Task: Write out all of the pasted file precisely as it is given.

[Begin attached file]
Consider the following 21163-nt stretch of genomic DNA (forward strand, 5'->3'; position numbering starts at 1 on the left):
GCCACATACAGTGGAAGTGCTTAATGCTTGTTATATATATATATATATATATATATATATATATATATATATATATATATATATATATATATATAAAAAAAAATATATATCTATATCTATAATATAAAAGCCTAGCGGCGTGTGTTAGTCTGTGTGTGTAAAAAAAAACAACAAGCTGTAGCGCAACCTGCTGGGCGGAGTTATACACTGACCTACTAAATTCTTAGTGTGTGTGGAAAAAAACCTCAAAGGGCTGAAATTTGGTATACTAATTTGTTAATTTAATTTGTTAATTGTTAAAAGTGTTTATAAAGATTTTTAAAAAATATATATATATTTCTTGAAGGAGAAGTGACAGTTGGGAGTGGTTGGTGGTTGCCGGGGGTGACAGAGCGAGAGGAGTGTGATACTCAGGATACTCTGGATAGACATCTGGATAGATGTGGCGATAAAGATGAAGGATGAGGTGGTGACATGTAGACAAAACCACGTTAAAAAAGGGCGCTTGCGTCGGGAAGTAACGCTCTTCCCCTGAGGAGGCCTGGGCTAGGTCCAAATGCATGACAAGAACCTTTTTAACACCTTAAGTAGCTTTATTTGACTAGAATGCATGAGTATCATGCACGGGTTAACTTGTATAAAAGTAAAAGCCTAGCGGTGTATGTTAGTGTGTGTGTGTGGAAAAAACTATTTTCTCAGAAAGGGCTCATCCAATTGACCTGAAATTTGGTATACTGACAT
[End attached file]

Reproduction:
Consider the following 21163-nt stretch of genomic DNA (forward strand, 5'->3'; position numbering starts at 1 on the left):
GCCACATACAGTGGAAGTGCTTAATGCTTGTTATATATATATATATATATATATATATATATATATATATATATATATATATATATATATATATAAAAAAAAATATATATCTATATCTATAATATAAAAGCCTAGCGGCGTGTGTTAGTCTGTGTGTGTAAAAAAAAACAACAAGCTGTAGCGCAACCTGCTGGGCGGAGTTATACACTGACCTACTAAATTCTTAGTGTGTGTGGAAAAAAACCTCAAAGGGCTGAAATTTGGTATACTAATTTGTTAATTTAATTTGTTAATTGTTAAAAGTGTTTATAAAGATTTTTAAAAAATATATATATATTTCTTGAAGGAGAAGTGACAGTTGGGAGTGGTTGGTGGTTGCCGGGGGTGACAGAGCGAGAGGAGTGTGATACTCAGGATACTCTGGATAGACATCTGGATAGATGTGGCGATAAAGATGAAGGATGAGGTGGTGACATGTAGACAAAACCACGTTAAAAAAGGGCGCTTGCGTCGGGAAGTAACGCTCTTCCCCTGAGGAGGCCTGGGCTAGGTCCAAATGCATGACAAGAACCTTTTTAACACCTTAAGTAGCTTTATTTGACTAGAATGCATGAGTATCATGCACGGGTTAACTTGTATAAAAGTAAAAGCCTAGCGGTGTATGTTAGTGTGTGTGTGTGGAAAAAACTATTTTCTCAGAAAGGGCTCATCCAATTGACCTGAAATTTGGTATACTGACAT